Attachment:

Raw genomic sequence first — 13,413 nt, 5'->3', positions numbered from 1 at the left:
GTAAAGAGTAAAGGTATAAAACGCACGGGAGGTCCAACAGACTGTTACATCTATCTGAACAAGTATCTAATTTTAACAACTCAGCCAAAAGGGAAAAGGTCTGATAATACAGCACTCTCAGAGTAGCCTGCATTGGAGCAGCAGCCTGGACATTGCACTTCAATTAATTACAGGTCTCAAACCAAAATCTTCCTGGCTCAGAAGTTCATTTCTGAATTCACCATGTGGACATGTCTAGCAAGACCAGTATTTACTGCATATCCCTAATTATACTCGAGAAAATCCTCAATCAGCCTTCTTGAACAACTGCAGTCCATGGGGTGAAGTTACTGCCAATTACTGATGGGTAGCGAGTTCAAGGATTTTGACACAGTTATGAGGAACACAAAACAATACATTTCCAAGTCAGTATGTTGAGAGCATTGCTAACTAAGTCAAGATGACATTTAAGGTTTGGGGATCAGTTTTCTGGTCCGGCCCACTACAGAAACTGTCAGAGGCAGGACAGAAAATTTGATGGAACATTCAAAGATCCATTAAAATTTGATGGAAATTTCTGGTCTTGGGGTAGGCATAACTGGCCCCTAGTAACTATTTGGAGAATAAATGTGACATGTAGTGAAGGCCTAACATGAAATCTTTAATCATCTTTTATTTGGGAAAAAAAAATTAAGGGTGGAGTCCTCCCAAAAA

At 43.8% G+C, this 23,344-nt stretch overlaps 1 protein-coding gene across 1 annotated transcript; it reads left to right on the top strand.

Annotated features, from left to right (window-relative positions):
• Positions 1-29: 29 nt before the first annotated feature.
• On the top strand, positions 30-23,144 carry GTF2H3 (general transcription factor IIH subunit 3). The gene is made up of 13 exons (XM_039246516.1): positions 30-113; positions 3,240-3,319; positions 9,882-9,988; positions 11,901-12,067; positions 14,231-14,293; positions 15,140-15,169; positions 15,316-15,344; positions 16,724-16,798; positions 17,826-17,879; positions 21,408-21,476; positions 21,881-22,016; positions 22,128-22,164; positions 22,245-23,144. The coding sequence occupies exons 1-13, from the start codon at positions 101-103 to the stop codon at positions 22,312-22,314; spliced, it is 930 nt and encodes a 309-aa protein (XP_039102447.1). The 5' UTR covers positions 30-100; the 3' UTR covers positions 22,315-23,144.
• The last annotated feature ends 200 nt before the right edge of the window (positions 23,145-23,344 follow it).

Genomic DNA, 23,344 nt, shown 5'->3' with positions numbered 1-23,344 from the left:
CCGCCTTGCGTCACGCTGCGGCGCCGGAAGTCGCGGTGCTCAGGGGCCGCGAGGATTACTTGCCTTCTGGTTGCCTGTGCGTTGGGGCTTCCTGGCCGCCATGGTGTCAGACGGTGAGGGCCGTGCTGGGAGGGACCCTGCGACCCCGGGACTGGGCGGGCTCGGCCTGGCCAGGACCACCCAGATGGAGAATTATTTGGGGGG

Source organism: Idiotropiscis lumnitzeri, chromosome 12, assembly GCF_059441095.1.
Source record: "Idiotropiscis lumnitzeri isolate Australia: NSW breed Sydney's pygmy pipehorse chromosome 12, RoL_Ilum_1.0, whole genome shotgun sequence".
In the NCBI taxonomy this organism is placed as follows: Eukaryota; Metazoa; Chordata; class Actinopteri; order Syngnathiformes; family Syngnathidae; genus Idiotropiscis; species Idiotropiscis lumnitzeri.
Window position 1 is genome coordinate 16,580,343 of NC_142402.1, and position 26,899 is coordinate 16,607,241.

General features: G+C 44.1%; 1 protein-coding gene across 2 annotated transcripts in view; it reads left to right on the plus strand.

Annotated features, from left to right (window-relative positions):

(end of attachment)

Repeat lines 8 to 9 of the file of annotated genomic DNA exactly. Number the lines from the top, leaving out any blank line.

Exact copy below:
Genomic DNA, 23,344 nt, shown 5'->3' with positions numbered 1-23,344 from the left:
CCGCCTTGCGTCACGCTGCGGCGCCGGAAGTCGCGGTGCTCAGGGGCCGCGAGGATTACTTGCCTTCTGGTTGCCTGTGCGTTGGGGCTTCCTGGCCGCCATGGTGTCAGACGGTGAGGGCCGTGCTGGGAGGGACCCTGCGACCCCGGGACTGGGCGGGCTCGGCCTGGCCAGGACCACCCAGATGGAGAATTATTTGGGGGG